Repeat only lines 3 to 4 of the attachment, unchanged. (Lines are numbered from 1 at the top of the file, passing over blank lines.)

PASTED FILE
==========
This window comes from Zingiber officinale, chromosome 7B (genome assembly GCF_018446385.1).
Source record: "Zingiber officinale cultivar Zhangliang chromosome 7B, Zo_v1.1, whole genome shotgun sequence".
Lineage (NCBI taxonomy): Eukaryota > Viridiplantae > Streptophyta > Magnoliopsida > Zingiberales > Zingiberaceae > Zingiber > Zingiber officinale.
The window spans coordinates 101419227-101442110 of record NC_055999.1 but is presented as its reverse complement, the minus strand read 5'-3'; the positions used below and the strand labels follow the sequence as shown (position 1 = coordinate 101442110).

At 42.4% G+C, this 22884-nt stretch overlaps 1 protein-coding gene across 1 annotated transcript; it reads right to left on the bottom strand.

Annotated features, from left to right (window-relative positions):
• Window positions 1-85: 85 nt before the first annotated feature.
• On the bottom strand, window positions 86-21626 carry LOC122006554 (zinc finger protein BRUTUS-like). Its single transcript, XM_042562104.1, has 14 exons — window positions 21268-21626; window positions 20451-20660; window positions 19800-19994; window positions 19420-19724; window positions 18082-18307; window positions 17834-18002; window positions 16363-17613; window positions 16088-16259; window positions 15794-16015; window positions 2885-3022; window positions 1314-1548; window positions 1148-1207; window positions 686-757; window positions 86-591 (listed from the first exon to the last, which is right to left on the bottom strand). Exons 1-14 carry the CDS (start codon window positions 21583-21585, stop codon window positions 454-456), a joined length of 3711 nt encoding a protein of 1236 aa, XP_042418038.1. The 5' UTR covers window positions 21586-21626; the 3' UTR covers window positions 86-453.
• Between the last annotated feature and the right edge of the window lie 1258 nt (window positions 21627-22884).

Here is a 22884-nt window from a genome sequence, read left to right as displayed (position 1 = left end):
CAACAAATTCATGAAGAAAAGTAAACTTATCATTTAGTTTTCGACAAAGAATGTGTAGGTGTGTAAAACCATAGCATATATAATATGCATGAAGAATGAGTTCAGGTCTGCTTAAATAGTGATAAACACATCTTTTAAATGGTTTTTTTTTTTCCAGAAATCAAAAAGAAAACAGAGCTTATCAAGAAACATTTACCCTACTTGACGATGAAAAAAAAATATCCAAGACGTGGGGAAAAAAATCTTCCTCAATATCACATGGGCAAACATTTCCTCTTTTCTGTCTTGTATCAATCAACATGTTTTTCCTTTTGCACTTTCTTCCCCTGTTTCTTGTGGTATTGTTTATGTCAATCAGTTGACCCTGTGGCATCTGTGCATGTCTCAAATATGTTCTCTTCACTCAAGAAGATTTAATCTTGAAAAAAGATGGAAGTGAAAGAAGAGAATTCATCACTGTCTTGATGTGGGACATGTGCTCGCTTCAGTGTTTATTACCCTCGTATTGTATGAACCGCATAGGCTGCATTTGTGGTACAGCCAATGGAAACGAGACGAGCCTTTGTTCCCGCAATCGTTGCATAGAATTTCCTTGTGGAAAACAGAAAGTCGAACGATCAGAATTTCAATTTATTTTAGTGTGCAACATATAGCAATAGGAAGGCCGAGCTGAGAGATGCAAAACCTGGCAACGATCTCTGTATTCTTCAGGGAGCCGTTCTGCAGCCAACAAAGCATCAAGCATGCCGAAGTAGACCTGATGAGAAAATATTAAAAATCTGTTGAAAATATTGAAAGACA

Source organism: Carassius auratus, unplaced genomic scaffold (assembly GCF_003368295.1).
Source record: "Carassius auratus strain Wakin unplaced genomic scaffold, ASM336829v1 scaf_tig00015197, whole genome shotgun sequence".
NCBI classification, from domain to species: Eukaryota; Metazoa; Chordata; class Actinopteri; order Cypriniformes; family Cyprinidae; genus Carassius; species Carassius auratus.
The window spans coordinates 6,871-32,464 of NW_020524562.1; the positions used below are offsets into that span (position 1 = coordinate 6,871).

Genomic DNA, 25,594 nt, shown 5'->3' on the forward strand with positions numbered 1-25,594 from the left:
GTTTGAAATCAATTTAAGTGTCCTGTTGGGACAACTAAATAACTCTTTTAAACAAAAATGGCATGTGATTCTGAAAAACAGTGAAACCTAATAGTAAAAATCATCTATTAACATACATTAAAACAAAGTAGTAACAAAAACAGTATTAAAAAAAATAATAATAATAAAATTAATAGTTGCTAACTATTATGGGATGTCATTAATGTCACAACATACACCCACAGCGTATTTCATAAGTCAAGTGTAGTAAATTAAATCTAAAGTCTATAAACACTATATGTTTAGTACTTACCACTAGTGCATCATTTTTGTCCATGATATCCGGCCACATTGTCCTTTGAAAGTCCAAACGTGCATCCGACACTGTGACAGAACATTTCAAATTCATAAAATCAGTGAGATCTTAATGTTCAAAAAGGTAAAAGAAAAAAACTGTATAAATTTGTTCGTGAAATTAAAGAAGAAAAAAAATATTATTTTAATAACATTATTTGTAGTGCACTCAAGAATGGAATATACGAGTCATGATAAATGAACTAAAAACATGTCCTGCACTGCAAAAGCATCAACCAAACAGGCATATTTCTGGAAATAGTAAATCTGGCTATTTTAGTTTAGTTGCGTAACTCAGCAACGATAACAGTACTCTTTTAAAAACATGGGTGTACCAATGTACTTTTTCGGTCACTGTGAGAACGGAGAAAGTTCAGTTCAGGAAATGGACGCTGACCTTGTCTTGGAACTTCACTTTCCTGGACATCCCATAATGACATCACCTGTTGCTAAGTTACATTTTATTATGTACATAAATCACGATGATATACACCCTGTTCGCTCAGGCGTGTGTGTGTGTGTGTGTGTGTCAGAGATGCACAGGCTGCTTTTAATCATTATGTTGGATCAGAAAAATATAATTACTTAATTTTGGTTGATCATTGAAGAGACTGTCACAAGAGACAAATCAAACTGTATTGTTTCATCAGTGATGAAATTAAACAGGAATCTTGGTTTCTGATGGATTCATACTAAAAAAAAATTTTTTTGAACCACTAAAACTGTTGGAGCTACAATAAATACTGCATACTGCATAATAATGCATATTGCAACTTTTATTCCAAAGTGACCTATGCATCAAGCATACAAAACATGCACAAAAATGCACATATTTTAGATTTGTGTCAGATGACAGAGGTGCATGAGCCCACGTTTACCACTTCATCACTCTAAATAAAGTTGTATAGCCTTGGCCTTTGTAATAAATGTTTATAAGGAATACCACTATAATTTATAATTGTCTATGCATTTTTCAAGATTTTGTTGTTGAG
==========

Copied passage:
Lineage (NCBI taxonomy): Eukaryota > Viridiplantae > Streptophyta > Magnoliopsida > Zingiberales > Zingiberaceae > Zingiber > Zingiber officinale.
The window spans coordinates 101419227-101442110 of record NC_055999.1 but is presented as its reverse complement, the minus strand read 5'-3'; the positions used below and the strand labels follow the sequence as shown (position 1 = coordinate 101442110).